• In the evening, went to drawing class, and actually came up with a finished project that I don’t hate (or at least not yet).  Plus, we get to spend the entire time before Rome continuing to work on figures rather than casts, and this makes me one happy camper.
  • Learned over dinner that “mm” may translate into Italian, but “mmhmm” may not.  Requires further investigation, but made for a good talk.
  • I go in tomorrow morning to keep working on the library’s catalog process, and can already officially say that we’re almost done.  Or rather, that we’re ALMOST DONE! 😀
Have to do a project/paper and preparation for an oral report this weekend, but shouldn’t be bad.  Then it’s a week and a half until Rome, three weeks until Thanksgiving, five weeks til home.  Woah.
*Funnily enough, all of my truly successful conversations have started with me explaining that I don’t speak Italian.  God bless low expectations?
 
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Posted by on November 3, 2011 in Classes, Language, Persons & Peoples, The City

 

(Day 63) I Aten’t Dead

Sunday, 5:34 pm

Hokay, so it’s been a week.  Don’t actually have a ton to report yet, but I was starting to feel bad about the lack of updates so here it goes anyway:

  • Visiting professors this past week were uniformly excellent, or at least all the ones whose lectures I attended.  Learned about mythology, Etruscan banquets, art theft in WWII, and 16th/17th century musical hijinx; at that last lecture, got to watch a woman play a spinnet, examine a hurdy-gurdy, and ponder over the great unrealized potential of the piano-guitar.*
  • Extra-lecture-induced business ended Thursday night, and then I immediately had to switch over and start studying for our Medici class midterm.  Still working on that, so art history ahoy.
  • Yesterday night, turned the clocks back for Daylight Savings Time…which means that I will now be attending my 5:00 drawing class in complete darkness.  I think that deserves a *facepalm.*
  • Woke up this morning and realized that we are down to six weeks.  Or, more precisely, 39 days.  Am still not entirely sure how to feel about that.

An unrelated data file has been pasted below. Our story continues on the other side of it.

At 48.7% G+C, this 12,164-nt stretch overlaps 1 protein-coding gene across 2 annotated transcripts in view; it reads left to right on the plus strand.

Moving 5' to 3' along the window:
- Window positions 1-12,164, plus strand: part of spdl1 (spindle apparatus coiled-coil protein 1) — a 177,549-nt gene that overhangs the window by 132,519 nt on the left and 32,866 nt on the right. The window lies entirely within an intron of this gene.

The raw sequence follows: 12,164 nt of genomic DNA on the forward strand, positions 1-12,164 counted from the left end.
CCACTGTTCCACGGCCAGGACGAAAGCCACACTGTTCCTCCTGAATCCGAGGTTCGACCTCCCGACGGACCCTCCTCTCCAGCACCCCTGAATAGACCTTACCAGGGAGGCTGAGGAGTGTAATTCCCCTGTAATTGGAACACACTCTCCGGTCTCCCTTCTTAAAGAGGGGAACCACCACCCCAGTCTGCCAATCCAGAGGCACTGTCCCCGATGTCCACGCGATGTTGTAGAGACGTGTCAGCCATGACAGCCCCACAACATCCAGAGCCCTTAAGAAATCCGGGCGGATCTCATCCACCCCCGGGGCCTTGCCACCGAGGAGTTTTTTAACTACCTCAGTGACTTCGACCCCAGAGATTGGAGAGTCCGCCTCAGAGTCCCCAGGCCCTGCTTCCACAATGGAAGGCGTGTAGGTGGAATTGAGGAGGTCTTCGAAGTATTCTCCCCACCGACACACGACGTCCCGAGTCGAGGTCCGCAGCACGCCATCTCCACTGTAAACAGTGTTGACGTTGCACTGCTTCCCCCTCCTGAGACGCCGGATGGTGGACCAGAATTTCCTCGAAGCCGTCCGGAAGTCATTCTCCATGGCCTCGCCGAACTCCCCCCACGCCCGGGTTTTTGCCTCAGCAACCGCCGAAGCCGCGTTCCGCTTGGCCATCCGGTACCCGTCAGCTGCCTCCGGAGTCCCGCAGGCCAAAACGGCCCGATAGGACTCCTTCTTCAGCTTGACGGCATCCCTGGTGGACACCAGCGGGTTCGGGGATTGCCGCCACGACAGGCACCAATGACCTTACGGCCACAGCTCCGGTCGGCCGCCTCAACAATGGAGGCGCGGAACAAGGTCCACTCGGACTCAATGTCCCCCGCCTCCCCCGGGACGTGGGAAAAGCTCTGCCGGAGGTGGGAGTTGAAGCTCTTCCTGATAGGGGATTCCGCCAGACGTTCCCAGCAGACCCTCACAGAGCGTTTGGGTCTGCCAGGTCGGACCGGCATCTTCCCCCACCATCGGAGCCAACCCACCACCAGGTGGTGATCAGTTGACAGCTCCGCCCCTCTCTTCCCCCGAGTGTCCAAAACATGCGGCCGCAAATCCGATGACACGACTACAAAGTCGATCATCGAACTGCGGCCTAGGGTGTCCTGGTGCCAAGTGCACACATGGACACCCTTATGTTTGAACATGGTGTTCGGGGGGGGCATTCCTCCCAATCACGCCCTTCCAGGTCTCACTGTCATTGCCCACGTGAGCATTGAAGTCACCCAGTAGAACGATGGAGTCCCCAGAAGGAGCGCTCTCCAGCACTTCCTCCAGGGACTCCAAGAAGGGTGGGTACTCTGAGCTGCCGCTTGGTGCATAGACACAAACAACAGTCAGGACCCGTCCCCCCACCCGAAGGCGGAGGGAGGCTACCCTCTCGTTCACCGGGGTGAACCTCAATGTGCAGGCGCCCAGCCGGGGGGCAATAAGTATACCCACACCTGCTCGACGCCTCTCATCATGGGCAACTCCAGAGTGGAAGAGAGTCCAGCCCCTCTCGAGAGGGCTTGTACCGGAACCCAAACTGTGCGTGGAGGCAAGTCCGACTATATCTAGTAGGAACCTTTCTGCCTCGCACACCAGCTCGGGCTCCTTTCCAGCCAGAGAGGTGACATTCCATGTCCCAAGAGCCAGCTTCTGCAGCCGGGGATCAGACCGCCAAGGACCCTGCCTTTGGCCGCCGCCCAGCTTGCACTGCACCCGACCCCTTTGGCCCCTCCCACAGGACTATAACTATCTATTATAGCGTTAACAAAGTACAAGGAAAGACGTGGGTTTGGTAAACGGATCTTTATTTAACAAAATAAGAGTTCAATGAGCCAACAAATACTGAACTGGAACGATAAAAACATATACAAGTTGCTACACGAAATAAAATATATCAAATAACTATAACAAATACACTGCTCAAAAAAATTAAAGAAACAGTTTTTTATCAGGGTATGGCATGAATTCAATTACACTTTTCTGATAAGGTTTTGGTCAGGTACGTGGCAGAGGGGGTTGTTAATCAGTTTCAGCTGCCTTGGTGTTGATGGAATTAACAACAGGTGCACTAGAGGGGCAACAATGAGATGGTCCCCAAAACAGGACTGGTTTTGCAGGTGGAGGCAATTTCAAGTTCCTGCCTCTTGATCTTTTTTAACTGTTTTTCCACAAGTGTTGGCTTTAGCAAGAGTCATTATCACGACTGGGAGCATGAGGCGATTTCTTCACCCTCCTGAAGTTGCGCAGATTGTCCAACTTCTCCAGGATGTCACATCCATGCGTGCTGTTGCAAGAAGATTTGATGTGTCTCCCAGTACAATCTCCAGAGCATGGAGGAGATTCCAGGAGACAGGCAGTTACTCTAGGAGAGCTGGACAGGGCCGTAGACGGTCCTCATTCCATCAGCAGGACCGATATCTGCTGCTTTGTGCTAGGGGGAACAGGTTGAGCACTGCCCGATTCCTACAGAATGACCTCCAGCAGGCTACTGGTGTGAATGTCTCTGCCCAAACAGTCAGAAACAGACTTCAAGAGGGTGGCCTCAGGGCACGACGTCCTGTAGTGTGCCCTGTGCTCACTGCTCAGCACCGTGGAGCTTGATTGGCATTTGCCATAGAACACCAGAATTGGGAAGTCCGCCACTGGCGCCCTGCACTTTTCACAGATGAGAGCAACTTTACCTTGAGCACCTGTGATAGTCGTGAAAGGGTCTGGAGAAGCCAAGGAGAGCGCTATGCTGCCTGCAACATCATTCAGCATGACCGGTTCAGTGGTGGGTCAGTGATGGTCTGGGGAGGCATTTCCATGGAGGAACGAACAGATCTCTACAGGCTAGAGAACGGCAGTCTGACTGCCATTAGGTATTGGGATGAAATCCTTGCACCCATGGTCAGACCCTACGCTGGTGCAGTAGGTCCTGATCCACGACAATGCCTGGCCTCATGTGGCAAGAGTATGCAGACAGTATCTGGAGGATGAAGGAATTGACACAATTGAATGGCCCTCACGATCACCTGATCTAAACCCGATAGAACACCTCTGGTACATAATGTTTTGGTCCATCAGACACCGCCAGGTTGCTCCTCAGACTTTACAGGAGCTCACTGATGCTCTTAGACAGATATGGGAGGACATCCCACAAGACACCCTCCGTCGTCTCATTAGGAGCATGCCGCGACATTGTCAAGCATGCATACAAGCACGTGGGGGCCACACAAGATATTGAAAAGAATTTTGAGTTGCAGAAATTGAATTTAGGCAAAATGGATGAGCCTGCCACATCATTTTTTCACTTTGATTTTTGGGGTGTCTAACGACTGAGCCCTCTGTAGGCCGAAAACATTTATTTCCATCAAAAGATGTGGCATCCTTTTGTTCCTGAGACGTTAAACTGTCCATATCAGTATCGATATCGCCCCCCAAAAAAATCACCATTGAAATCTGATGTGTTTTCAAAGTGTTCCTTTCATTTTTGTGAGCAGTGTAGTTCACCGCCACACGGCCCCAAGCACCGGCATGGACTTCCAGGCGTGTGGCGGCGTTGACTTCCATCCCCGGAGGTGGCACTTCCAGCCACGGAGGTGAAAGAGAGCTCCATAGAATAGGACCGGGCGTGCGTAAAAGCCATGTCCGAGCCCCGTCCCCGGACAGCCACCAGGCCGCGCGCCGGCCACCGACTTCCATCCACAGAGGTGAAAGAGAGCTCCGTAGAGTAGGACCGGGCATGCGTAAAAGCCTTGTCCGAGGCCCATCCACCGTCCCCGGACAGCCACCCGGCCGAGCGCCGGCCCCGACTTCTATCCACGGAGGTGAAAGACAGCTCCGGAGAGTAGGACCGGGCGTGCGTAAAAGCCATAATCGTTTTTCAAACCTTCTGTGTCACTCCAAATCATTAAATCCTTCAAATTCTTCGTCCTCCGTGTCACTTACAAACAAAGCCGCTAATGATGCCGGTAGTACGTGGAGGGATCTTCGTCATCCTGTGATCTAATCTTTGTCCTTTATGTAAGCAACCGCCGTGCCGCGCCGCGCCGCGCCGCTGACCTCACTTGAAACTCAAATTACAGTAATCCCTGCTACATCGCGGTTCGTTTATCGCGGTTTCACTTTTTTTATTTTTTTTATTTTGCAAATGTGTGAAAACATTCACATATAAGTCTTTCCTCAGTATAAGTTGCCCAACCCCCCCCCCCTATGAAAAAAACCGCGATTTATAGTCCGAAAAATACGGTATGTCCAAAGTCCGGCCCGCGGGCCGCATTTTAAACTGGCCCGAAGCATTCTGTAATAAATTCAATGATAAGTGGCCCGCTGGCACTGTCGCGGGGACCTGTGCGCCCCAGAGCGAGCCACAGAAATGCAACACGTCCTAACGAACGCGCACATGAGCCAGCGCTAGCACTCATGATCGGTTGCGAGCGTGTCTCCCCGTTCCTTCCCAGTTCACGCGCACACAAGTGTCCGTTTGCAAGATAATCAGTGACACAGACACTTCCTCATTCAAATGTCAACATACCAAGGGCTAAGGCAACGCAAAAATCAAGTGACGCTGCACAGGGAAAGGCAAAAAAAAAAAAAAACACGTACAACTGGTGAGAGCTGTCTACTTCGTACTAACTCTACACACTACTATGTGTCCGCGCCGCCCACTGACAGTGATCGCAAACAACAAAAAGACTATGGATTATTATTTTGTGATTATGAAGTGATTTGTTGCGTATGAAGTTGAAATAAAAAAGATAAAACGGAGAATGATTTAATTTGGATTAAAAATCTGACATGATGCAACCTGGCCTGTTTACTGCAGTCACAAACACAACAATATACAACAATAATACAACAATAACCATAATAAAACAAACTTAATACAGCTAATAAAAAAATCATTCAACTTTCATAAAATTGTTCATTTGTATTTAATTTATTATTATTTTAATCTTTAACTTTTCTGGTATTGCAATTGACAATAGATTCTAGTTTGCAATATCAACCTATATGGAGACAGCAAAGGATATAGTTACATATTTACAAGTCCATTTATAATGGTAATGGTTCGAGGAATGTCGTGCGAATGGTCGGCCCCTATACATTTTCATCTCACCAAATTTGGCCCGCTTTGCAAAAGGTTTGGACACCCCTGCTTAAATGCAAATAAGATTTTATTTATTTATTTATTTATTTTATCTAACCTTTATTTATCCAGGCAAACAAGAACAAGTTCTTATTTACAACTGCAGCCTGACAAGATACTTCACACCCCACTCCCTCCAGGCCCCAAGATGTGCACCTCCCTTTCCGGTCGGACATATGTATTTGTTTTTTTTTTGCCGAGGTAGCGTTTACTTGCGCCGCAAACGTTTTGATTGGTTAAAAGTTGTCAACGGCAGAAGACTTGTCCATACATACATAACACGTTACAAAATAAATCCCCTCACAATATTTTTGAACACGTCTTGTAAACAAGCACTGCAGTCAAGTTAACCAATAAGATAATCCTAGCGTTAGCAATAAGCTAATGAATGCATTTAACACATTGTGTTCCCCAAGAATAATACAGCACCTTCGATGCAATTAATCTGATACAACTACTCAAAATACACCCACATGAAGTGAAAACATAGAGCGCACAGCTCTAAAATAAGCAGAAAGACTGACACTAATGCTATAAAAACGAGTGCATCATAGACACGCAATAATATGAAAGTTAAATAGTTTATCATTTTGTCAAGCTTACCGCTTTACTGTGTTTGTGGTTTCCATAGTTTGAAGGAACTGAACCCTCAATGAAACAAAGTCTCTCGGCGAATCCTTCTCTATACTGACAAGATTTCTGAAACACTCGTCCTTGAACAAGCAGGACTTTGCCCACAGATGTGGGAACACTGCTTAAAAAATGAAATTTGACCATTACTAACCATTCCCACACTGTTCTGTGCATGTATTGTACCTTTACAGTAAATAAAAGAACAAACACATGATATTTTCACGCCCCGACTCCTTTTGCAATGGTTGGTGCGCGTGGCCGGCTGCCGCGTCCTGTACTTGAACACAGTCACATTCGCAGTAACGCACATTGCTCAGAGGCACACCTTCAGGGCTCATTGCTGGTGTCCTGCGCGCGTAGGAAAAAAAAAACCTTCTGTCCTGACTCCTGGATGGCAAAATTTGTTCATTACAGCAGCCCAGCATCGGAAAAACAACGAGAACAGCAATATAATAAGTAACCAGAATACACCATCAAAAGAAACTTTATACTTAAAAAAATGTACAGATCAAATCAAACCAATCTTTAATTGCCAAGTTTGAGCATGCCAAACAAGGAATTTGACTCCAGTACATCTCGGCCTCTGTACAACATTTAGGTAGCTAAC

• On the other hand, definitely already excited about getting home again, and starting to make plans.  SOOO many plans.  (Also, while I remember, any home-people should let me know if they want anything from here.  Or more specifically if they want a scarf, mask, or tasteful statue of a nude man [David, other David, or angry-classical-youth-with-severed-head], because that’s what I’ve got access to.)
  • Also getting good and pumped for our trip to Rome on the 17th, for reasons mainly inclining to the nerdy.**
  • Have to get back to studying now, but have some random photos taken while walking to classes:
 
 
Catch you soon : )
*Not a keytar, but rather just a guitar with piano keys on it that were apparently responsible for pulling the strings taut.  The experts with us couldn’t tell how it would have been tuned (or played, for that matter), and refer to it as a failed experiment…which of course just means that we were one successful experiment away from well-bred citizens of the 18th century twanging away on keyboards to prove their musical prowess.  For all those pianoforte scenes in Austen…*sigh,* what could have been.
**My secret wish, which will probably not happen, is to get the chance to go see the Galleria Borghese.  It seems just a bit too off-the-beaten-path for a group that’s only going to be there for four days, but I keep hoping I’m wrong and I’ll finally get to see my Bernini.  Lord but I do love Bernini.
 
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Posted by on October 30, 2011 in Art, Classes, Family, History, The City

 

(Day 56) Heads Up

Sunday, 8:47 pm

Week of freedom over, back to work — now with the knowledge that we are over halfway through our time here and are now counting down instead of up  O.o

I am carefully squeezing the last drops of permitted laziness out of my Sunday (it’s called being ‘pigre’ here, and I’m a big fan), but just wanted to let you know that it’s very likely I won’t get to post again until next weekend.  The last week of October was always going to be one of the busiest times here, because we’ve got those visiting professors here on top of regular classes, and now this insanity is finally upon us.  Over the next four days, currently looking at:

  • Two sessions of Weaving the Tale, one of which takes us to Palazzo Davanzati.  Have to keep doing the readings and start wrapping up our assignment for the “Decameron,” including one 8-page assignment and then an essay that’s 5-6 pages and needs a visual component.
  • Three sessions of Italian, one of which involves another test.
  • Three sessions of drawing, and work on the sketchbook assignment.
  • Two sessions of the Medici class, one of which takes us to the Uffizi and the other to the church of Santa Trinita.  Study for the midterm, and prepare oral report.